In Magneto's base, Kelly is tied to a chair. Mystique, Sabretooth and Toad are standing in the dark room too, hardly moving. A bug flies by, and Toad immediately shoots out his long tongue to catch it, much to Kelly's disgust. Magneto enters and tells the senator that Toad has a wicked tongue, just like him. He asks them who they are and where Henry is, and Magneto answers that Mr. Gyrich has been dead for quite some time and Mystique has been impersonating him in the mean time. Kelly tells them that if they will hurt him, they will only prove him right, but Magneto does not seem to care. He tells Kelly that he is only afraid of him and his Brotherhood because he doesn't understand mutants, but he has no reason to fear him – not anymore. He steps into some sort of a big tall machine. Kelly asks him what is he going to do to him, and Magneto tells him that God works too slow. He then starts the machine, and it starts using his magnetic power, creating some sort of a field around him, which then grows bigger and spreads past Kelly and the Brotherhood members. Both Magneto and Kelly are obviously in pain from the process and scream. At once, the field grows small again until it goes out.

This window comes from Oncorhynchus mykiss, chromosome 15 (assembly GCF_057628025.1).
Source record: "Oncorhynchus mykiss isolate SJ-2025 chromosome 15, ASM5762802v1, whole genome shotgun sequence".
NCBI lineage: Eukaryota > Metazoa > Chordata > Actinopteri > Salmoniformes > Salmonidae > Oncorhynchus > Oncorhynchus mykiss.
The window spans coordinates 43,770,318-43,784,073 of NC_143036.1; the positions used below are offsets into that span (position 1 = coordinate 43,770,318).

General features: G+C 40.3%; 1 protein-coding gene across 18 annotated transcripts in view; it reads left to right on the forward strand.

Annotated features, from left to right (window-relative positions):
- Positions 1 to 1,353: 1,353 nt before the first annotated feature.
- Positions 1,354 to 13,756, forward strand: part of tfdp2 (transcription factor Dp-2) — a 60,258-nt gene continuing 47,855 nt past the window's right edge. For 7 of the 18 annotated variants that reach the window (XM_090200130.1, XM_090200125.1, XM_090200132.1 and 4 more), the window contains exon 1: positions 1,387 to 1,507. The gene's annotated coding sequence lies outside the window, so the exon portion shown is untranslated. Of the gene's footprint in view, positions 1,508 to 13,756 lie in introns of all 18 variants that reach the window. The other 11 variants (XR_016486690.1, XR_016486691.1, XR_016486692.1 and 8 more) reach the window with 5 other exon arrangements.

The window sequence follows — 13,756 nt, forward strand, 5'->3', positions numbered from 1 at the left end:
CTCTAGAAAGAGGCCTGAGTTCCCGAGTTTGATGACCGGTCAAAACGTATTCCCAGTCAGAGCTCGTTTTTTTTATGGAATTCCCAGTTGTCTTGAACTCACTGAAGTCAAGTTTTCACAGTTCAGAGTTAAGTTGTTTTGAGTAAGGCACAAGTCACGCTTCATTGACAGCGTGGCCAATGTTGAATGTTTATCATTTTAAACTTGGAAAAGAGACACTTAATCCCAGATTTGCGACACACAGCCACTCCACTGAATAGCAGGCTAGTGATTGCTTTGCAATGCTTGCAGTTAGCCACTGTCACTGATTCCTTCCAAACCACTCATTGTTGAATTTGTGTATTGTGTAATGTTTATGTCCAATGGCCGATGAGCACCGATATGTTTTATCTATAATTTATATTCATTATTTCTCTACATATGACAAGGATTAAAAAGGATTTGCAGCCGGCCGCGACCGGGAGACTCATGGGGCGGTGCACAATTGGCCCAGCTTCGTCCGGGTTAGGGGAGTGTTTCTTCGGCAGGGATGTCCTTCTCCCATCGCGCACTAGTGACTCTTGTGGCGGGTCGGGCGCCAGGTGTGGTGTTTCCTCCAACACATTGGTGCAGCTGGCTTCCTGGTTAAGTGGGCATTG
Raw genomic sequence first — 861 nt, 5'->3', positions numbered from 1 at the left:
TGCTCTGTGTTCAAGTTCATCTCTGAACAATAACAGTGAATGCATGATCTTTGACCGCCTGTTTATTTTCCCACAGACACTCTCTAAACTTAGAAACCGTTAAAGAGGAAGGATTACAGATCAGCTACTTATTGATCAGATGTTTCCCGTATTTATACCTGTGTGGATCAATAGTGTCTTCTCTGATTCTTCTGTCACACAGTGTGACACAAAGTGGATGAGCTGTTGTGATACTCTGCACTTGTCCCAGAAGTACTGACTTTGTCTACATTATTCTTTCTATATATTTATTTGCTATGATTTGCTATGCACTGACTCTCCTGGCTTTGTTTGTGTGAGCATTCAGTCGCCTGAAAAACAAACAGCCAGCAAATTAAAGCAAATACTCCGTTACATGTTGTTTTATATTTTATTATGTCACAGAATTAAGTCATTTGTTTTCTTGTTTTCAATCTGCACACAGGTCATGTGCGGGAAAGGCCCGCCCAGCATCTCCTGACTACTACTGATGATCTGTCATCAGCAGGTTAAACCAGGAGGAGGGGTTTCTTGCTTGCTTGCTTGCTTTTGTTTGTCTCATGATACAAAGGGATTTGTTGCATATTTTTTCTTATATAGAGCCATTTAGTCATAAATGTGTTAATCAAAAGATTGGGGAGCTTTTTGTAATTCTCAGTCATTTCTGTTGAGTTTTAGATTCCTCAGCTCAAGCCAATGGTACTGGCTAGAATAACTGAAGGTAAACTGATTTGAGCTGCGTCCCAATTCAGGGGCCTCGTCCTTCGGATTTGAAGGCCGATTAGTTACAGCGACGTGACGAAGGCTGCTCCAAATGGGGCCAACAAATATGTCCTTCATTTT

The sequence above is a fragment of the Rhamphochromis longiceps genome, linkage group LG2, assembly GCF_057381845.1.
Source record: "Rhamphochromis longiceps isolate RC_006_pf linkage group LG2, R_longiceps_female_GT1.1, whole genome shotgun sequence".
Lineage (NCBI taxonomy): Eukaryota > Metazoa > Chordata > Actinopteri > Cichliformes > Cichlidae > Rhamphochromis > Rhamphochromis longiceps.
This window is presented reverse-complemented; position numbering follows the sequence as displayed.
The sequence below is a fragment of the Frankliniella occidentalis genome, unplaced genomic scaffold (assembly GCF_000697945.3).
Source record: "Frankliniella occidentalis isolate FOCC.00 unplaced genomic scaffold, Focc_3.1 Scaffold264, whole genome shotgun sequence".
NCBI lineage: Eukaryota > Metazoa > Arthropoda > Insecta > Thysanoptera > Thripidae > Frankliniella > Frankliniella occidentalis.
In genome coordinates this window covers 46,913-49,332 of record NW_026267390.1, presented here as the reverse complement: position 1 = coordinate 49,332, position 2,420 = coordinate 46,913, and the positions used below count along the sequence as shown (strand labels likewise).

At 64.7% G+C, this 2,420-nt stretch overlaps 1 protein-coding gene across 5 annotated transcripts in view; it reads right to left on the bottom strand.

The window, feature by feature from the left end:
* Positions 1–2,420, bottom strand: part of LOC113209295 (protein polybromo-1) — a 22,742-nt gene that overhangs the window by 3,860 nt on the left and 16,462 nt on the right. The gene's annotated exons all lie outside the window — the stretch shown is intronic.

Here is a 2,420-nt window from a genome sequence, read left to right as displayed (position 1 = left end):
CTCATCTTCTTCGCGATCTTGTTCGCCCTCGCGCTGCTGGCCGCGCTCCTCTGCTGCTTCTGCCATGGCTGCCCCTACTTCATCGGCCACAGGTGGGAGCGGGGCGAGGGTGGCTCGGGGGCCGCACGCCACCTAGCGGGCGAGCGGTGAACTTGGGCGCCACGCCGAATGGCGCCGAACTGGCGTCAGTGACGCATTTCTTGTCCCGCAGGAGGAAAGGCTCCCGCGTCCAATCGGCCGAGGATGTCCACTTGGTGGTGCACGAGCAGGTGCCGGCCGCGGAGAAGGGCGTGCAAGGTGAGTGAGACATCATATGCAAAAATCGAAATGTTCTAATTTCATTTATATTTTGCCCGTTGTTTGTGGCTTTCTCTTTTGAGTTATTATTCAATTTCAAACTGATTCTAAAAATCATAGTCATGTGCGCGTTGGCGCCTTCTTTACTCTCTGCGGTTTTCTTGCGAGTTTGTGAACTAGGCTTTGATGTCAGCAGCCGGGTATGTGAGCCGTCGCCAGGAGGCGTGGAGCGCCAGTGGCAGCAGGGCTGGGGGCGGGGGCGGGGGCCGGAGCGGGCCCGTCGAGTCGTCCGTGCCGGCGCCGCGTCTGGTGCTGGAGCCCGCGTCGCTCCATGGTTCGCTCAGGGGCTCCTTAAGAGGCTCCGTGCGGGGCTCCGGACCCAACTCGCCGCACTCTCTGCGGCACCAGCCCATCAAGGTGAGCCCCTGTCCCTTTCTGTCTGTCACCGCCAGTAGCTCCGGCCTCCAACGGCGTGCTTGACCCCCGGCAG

He remembers when he'll kiss her and hold her in his arms for the first time. "You promised." "I kep' m' promises." He remembers her, the taste of her, the sigh of defeat in her eyes as she surrenders to him willingly.
The True Phoenixes
“Our passions are the true phoenixes; when the old one is burnt out, a new one rises from its ashes.” ~ Johann Wolfgang von Goethe
Dat's de diff'rence between you and me, Phoenix. You make dem do it. I make dem want it. You manipulate. I persuade. De diff'rence between influence and control. In de end, de only person she'll 'ave t' blame is herself.